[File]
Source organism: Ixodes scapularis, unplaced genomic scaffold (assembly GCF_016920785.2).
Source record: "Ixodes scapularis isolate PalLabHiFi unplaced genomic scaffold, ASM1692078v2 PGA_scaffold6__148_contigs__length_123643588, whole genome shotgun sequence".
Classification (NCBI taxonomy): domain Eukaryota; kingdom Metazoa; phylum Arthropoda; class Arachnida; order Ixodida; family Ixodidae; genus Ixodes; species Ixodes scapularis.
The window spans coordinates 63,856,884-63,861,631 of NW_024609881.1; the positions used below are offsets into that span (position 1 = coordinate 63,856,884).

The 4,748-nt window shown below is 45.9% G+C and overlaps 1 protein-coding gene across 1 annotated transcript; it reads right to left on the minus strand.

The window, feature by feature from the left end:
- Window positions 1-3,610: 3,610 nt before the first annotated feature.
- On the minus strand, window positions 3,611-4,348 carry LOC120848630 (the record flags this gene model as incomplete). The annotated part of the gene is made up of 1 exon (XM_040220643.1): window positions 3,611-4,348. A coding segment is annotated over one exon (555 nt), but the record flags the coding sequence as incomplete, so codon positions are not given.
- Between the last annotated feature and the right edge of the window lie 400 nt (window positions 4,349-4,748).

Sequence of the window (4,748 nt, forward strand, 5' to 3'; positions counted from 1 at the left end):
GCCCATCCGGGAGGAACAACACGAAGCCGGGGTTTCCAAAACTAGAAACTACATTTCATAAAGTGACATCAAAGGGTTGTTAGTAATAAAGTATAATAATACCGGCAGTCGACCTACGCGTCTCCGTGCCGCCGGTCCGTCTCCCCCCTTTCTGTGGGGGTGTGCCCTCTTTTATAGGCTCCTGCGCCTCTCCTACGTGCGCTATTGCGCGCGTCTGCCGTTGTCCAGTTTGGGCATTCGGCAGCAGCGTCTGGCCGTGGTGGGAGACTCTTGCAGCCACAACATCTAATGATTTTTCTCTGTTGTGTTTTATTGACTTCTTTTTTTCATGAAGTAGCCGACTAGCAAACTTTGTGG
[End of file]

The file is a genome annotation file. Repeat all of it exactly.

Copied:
Source organism: Ixodes scapularis, unplaced genomic scaffold (assembly GCF_016920785.2).
Source record: "Ixodes scapularis isolate PalLabHiFi unplaced genomic scaffold, ASM1692078v2 PGA_scaffold6__148_contigs__length_123643588, whole genome shotgun sequence".
Classification (NCBI taxonomy): domain Eukaryota; kingdom Metazoa; phylum Arthropoda; class Arachnida; order Ixodida; family Ixodidae; genus Ixodes; species Ixodes scapularis.
The window spans coordinates 63,856,884-63,861,631 of NW_024609881.1; the positions used below are offsets into that span (position 1 = coordinate 63,856,884).

The 4,748-nt window shown below is 45.9% G+C and overlaps 1 protein-coding gene across 1 annotated transcript; it reads right to left on the minus strand.

The window, feature by feature from the left end:
- Window positions 1-3,610: 3,610 nt before the first annotated feature.
- On the minus strand, window positions 3,611-4,348 carry LOC120848630 (the record flags this gene model as incomplete). The annotated part of the gene is made up of 1 exon (XM_040220643.1): window positions 3,611-4,348. A coding segment is annotated over one exon (555 nt), but the record flags the coding sequence as incomplete, so codon positions are not given.
- Between the last annotated feature and the right edge of the window lie 400 nt (window positions 4,349-4,748).

Sequence of the window (4,748 nt, forward strand, 5' to 3'; positions counted from 1 at the left end):
GCCCATCCGGGAGGAACAACACGAAGCCGGGGTTTCCAAAACTAGAAACTACATTTCATAAAGTGACATCAAAGGGTTGTTAGTAATAAAGTATAATAATACCGGCAGTCGACCTACGCGTCTCCGTGCCGCCGGTCCGTCTCCCCCCTTTCTGTGGGGGTGTGCCCTCTTTTATAGGCTCCTGCGCCTCTCCTACGTGCGCTATTGCGCGCGTCTGCCGTTGTCCAGTTTGGGCATTCGGCAGCAGCGTCTGGCCGTGGTGGGAGACTCTTGCAGCCACAACATCTAATGATTTTTCTCTGTTGTGTTTTATTGACTTCTTTTTTTCATGAAGTAGCCGACTAGCAAACTTTGTGG